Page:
Archie Harrison Montbatten-Windsor, the new royal baby with a funny name and title, has sucked the oxygen out of the new cycle this week. If the headlines are any indicator, the Western world is far more concerned about the fate of a baby they’ve never met than about a million species facing extinction and fossil fuels being extremely bad. As Matchbox 20 frontman and apparently astute media critic Rob Thomas put it, “so happy for ole Harry and Meghan but maybe that short attention span doesn’t help our awareness about global warming?”
Look, I’m not a royal baby person, but I am a firm believer in building bridges. And the heat death of the planet impacts everyone, royal heritage notwithstanding. So let’s take this moment to see if we can’t prove Thomas wrong by talking about the climate crisis young Archie will face and how different the UK, in particular, will be in or about 2037, on Archie’s 18th birthday.
The UK Met Office created a series of climate projections called UKCP18 for the country last year. The projections come in 30 years chunks, so Earther centered its analysis around the period from 2030-2059.
If global carbon emissions continue to rise—something they did last year after a few years of stability at already high levels—the UK could face a much hotter future and higher seas, suffer from regular flooding and heat waves. Summers in London, home to Buckingham Palace, could be up to 5.4 degrees Fahrenheit (3 degrees Celsius) warmer. Research based on previous projections by the UK-based Committee on Climate Change shows that the 2003 heat wave that killed an estimated 2,000 people could become the norm by 2040.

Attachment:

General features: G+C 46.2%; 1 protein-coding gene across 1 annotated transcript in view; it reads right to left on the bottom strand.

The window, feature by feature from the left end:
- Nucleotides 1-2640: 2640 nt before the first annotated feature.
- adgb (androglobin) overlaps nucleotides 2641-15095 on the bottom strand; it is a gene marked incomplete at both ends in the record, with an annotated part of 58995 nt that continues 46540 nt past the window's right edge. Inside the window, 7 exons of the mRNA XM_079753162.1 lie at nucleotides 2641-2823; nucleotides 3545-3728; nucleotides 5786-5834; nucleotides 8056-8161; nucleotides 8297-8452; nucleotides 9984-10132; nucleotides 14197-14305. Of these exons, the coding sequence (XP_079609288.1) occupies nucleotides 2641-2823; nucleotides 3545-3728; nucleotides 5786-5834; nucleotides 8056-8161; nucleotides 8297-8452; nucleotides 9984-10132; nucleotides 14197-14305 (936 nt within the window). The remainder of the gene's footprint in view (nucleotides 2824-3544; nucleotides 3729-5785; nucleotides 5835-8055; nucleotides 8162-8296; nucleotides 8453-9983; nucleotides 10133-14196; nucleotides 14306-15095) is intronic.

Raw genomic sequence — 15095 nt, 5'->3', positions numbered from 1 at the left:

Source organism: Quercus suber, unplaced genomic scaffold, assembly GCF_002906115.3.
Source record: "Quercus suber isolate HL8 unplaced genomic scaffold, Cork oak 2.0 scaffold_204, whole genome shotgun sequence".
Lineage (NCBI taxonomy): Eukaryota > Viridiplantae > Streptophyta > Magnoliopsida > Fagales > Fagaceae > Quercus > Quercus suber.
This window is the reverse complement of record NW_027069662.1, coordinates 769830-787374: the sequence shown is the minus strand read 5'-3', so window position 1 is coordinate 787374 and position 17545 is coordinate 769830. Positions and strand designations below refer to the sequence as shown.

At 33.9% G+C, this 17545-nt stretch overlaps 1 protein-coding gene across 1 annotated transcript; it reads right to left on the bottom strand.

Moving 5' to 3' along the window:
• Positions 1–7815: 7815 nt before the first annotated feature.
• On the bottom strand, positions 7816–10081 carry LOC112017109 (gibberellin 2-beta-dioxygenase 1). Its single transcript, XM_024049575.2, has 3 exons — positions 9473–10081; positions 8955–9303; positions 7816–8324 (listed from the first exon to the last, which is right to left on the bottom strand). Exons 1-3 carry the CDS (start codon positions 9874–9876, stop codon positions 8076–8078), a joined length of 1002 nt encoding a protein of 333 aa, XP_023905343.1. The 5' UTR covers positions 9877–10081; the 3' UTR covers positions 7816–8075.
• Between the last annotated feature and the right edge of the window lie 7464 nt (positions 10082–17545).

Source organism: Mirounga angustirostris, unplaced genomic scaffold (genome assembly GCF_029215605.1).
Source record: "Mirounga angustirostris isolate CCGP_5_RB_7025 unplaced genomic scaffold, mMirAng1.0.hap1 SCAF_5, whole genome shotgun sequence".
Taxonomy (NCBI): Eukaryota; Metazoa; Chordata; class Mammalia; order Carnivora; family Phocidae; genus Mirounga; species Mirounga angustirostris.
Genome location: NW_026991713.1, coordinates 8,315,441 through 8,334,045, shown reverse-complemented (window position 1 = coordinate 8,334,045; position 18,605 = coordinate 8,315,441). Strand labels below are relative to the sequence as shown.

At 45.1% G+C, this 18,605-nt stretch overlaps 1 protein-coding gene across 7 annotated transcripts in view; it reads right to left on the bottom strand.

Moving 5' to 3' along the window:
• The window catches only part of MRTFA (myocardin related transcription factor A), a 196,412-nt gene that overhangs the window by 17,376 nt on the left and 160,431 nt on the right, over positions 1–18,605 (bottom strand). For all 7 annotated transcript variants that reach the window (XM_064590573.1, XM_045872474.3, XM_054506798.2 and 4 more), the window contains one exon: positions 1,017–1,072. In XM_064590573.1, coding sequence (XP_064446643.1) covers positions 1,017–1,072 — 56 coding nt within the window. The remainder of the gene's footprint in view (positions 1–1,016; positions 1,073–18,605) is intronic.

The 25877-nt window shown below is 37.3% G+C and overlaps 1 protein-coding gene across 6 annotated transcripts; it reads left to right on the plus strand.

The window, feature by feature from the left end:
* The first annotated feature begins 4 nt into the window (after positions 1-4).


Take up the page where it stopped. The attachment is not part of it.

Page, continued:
I’m sure the royals have some country estate to escape to in Scotland, which will see a relatively minor temperature increase. That could be a more comfortable locale and more easily defensible if (or more likely when) protesters come knocking. At the same time, sea levels could be around 10 inches higher as well, so hopefully their country estate isn’t on the ocean.
Projections also show winters will be warmer and wetter, while summers could dry out a bit. That’s also a recipe for more wildfires like those that ravaged the UK last year and again this spring in an unprecedented series of blazes. In short, the climate Archie was born into in 2019 will be noticeably different and less chaotic than the one he’ll face as an adult.
These trends will only continue to grow more extreme, and if he lives as long as his great grandmother, he could see a completely different UK by 2100. London, for example, could have summers like those in Milan today that are a full 8.6 degrees Fahrenheit (4.8 degrees Celsius) warmer.
Of course if we’re being serious, Archie will be fine. He’s rich and will be insulated from the impacts of climate change in ways average Britons won’t be (to say nothing of those in the developing world).
Probably the best thing we can hope for is Archie forsaking the high carbon royal lifestyle. Maybe he’ll even become an advocate for change like young adults today or sell the crown jewels to pay for the clean energy transition. The world could certainly use it.